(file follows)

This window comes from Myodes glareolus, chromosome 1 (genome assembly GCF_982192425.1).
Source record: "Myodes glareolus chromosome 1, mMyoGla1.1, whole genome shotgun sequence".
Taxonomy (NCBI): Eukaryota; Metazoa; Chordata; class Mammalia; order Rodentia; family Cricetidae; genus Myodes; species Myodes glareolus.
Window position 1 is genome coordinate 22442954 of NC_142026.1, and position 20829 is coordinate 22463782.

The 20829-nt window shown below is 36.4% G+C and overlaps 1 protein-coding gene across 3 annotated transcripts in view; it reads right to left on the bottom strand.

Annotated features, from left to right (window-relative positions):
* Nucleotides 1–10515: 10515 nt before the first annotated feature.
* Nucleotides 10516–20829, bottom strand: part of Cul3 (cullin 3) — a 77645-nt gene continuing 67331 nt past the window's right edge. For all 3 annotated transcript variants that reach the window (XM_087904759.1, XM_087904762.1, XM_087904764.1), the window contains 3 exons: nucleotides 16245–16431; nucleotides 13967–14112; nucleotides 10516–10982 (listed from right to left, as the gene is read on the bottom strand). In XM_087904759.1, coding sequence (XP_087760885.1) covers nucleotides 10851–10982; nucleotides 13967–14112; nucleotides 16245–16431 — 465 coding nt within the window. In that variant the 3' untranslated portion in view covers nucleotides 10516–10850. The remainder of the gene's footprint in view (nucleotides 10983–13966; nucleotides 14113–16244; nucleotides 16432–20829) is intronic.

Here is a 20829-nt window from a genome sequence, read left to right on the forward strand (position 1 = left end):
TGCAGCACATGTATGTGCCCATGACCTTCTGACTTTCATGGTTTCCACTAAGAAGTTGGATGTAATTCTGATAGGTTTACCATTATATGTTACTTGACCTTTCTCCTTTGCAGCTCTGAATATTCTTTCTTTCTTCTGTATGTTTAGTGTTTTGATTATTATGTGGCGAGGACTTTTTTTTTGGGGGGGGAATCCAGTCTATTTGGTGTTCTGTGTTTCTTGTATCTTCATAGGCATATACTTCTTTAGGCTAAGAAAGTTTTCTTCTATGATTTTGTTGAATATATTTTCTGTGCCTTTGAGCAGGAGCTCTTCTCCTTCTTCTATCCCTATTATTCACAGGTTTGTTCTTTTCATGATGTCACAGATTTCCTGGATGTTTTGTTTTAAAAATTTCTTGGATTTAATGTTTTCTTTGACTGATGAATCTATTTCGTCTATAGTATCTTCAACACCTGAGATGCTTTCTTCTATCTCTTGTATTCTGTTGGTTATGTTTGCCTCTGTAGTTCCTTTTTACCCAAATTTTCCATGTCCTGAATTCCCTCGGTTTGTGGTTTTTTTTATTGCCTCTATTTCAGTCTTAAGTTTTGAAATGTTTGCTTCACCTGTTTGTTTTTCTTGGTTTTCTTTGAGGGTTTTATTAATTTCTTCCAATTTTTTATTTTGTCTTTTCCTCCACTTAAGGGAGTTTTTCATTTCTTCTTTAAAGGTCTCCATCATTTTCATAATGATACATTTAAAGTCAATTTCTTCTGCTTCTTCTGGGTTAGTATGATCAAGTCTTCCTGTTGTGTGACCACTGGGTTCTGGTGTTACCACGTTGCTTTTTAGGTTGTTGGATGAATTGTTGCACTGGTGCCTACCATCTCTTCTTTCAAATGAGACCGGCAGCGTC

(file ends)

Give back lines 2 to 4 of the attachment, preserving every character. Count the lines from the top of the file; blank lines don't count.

Source record: "Myodes glareolus chromosome 1, mMyoGla1.1, whole genome shotgun sequence".
Taxonomy (NCBI): Eukaryota; Metazoa; Chordata; class Mammalia; order Rodentia; family Cricetidae; genus Myodes; species Myodes glareolus.
Window position 1 is genome coordinate 22442954 of NC_142026.1, and position 20829 is coordinate 22463782.